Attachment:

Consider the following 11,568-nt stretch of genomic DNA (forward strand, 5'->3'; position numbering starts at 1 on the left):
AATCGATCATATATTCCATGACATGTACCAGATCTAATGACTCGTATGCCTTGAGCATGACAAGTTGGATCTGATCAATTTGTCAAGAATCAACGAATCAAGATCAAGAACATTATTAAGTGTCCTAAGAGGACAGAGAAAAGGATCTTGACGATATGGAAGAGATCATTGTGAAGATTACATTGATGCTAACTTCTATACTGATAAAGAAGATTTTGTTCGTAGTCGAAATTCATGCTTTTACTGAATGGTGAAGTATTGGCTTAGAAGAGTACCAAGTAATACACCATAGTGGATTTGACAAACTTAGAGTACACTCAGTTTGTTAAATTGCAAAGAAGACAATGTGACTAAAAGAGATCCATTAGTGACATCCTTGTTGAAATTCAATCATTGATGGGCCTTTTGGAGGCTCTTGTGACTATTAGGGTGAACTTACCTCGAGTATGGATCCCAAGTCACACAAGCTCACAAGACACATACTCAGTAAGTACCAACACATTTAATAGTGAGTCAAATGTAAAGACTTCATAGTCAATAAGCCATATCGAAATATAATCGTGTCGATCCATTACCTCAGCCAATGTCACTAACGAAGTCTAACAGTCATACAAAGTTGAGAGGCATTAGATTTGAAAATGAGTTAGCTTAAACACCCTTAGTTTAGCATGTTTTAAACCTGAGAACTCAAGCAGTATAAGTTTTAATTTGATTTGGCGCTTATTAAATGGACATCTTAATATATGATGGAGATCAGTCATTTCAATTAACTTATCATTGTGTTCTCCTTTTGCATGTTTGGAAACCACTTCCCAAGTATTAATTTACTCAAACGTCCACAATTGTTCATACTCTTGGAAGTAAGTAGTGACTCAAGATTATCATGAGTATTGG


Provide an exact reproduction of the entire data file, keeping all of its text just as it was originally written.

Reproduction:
Consider the following 11,568-nt stretch of genomic DNA (forward strand, 5'->3'; position numbering starts at 1 on the left):
AATCGATCATATATTCCATGACATGTACCAGATCTAATGACTCGTATGCCTTGAGCATGACAAGTTGGATCTGATCAATTTGTCAAGAATCAACGAATCAAGATCAAGAACATTATTAAGTGTCCTAAGAGGACAGAGAAAAGGATCTTGACGATATGGAAGAGATCATTGTGAAGATTACATTGATGCTAACTTCTATACTGATAAAGAAGATTTTGTTCGTAGTCGAAATTCATGCTTTTACTGAATGGTGAAGTATTGGCTTAGAAGAGTACCAAGTAATACACCATAGTGGATTTGACAAACTTAGAGTACACTCAGTTTGTTAAATTGCAAAGAAGACAATGTGACTAAAAGAGATCCATTAGTGACATCCTTGTTGAAATTCAATCATTGATGGGCCTTTTGGAGGCTCTTGTGACTATTAGGGTGAACTTACCTCGAGTATGGATCCCAAGTCACACAAGCTCACAAGACACATACTCAGTAAGTACCAACACATTTAATAGTGAGTCAAATGTAAAGACTTCATAGTCAATAAGCCATATCGAAATATAATCGTGTCGATCCATTACCTCAGCCAATGTCACTAACGAAGTCTAACAGTCATACAAAGTTGAGAGGCATTAGATTTGAAAATGAGTTAGCTTAAACACCCTTAGTTTAGCATGTTTTAAACCTGAGAACTCAAGCAGTATAAGTTTTAATTTGATTTGGCGCTTATTAAATGGACATCTTAATATATGATGGAGATCAGTCATTTCAATTAACTTATCATTGTGTTCTCCTTTTGCATGTTTGGAAACCACTTCCCAAGTATTAATTTACTCAAACGTCCACAATTGTTCATACTCTTGGAAGTAAGTAGTGACTCAAGATTATCATGAGTATTGG